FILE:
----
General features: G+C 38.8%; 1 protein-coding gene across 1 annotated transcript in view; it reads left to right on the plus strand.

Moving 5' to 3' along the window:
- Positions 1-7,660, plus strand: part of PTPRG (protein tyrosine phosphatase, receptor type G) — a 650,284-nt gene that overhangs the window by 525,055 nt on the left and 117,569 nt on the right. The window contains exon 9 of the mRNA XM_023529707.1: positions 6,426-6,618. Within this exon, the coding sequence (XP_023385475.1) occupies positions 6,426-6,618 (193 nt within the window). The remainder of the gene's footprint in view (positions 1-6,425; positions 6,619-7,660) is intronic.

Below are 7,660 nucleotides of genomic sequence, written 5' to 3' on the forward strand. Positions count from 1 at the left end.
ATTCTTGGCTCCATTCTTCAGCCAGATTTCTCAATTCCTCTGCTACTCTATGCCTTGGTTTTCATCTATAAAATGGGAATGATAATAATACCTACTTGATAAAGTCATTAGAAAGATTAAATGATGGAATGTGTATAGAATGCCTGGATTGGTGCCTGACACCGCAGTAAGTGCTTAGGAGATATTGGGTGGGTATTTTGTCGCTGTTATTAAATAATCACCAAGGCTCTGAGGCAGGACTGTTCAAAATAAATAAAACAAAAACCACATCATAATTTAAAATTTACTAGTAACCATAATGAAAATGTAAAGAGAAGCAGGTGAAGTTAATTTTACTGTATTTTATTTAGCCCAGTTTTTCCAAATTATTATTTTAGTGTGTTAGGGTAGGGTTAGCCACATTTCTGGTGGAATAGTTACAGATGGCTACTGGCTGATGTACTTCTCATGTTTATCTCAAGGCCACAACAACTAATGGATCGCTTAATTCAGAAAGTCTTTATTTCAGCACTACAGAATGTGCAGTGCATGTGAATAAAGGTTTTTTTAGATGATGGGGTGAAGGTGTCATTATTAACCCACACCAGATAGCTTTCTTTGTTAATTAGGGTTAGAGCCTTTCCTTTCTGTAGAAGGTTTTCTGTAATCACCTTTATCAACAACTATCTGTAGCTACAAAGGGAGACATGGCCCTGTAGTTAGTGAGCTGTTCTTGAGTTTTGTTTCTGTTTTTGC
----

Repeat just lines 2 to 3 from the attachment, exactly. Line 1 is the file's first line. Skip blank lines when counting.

Moving 5' to 3' along the window:
- Positions 1-7,660, plus strand: part of PTPRG (protein tyrosine phosphatase, receptor type G) — a 650,284-nt gene that overhangs the window by 525,055 nt on the left and 117,569 nt on the right. The window contains exon 9 of the mRNA XM_023529707.1: positions 6,426-6,618. Within this exon, the coding sequence (XP_023385475.1) occupies positions 6,426-6,618 (193 nt within the window). The remainder of the gene's footprint in view (positions 1-6,425; positions 6,619-7,660) is intronic.